Manzanar National Historic Site
Manzanar is one of 10 sites used by the U.S. government to isolate people of Japanese ancestry during World War II. The Interpretive Center at Manzanar National Historic Site explores this unforgettable chapter in American history through first-person accounts, environmental exhibits, and the incomparable photography of Toyo Miyatake, Ansel Adams, Dorothea Lange, Clem Albers, and Francis Stewart, among others.
Several years ago, National Park Service (NPS) Director Fran Mainella praised the Manzanar Interpretive Center “as one of the best examples in the NPS of how modern exhibits should be done.” Harvest Moon Studio provided content planning and writing, and exhibit AV planning and scripting for the lead design firm, the Office of Krister Olmon.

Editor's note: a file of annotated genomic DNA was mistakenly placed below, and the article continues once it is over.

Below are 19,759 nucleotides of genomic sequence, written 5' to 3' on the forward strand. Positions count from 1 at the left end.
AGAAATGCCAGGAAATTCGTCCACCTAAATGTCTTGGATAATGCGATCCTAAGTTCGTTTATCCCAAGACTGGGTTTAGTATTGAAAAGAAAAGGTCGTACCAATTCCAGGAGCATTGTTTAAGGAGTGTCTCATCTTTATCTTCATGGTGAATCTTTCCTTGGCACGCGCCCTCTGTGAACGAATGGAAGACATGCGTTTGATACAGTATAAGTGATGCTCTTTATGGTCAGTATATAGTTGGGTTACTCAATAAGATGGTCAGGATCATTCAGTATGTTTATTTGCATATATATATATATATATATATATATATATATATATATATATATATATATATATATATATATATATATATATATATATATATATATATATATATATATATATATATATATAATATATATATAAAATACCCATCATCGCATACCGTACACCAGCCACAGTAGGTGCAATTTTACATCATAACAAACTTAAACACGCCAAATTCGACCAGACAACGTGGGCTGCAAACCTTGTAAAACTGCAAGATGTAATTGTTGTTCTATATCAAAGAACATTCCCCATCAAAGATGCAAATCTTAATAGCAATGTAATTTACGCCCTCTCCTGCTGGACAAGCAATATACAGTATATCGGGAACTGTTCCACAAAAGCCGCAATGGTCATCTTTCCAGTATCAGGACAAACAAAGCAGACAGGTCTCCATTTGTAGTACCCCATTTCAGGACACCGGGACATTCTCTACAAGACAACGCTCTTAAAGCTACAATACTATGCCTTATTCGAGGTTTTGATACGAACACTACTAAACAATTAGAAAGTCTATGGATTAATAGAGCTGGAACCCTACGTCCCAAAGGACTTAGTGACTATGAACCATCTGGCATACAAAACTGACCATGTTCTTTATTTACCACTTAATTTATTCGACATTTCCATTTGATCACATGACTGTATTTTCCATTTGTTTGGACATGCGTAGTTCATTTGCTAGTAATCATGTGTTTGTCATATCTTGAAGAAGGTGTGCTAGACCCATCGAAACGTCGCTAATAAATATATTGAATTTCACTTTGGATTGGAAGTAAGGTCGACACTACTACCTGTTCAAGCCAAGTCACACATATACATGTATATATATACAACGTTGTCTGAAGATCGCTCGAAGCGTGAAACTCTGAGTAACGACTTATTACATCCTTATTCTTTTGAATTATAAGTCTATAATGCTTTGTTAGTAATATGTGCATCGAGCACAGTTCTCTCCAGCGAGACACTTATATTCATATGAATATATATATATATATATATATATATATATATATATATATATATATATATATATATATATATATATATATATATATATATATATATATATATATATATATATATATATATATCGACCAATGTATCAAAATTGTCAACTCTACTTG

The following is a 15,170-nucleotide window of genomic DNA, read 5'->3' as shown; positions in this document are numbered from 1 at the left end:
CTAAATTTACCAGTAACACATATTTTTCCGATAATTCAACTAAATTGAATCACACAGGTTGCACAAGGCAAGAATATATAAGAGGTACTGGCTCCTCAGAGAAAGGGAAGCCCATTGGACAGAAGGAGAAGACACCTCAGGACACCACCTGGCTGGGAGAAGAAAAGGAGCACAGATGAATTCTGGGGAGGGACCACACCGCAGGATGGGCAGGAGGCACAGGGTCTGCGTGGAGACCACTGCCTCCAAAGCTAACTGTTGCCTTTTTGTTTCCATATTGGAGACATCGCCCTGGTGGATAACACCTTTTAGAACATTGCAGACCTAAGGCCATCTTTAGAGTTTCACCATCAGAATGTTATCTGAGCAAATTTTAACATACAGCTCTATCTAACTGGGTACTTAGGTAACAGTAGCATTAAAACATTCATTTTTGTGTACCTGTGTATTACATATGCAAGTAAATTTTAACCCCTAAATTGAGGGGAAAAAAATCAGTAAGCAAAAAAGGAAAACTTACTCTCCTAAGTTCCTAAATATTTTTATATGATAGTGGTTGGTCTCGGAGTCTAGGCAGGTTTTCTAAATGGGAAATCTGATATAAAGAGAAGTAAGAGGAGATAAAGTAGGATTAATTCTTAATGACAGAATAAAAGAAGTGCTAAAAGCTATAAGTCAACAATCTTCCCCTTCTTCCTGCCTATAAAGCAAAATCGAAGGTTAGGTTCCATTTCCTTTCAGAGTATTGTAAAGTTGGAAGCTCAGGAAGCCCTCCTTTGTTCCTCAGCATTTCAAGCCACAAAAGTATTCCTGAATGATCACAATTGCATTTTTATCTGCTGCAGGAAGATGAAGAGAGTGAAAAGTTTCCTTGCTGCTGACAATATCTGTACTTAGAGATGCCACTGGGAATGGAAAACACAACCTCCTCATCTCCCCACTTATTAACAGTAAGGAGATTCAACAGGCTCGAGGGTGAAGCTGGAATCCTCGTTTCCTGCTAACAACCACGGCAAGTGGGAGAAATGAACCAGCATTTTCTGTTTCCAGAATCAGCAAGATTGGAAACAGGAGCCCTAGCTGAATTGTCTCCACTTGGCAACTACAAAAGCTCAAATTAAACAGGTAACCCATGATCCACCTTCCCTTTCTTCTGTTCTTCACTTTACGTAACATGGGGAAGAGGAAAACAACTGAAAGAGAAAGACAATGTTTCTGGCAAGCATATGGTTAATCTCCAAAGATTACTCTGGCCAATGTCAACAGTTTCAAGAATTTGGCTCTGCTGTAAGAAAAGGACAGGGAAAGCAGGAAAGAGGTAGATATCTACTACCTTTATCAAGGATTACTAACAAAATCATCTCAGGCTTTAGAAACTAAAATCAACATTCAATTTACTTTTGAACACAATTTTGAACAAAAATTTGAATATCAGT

The exhibits use powerful documentary images and first-person quotes to create a compelling, personal narrative. This approach required a close viewing of home movies, archival footage, and “contraband” images taken by Manzanar internee and professional photographer Toyo Miyatake, as well as a careful reading of hundreds of first-hand accounts recorded in letters, Congressional testimony, oral histories, diaries, and other primary sources.
Heather Lindquist has subsequently collaborated with the Office of Krister Olmon on interpretive exhibits in the newly renovated mess hall and replica barracks, and edited Children of Manzanar, co-published by Heyday and Manzanar History Association.
Listen to Heather Lindquist’s Radio Interview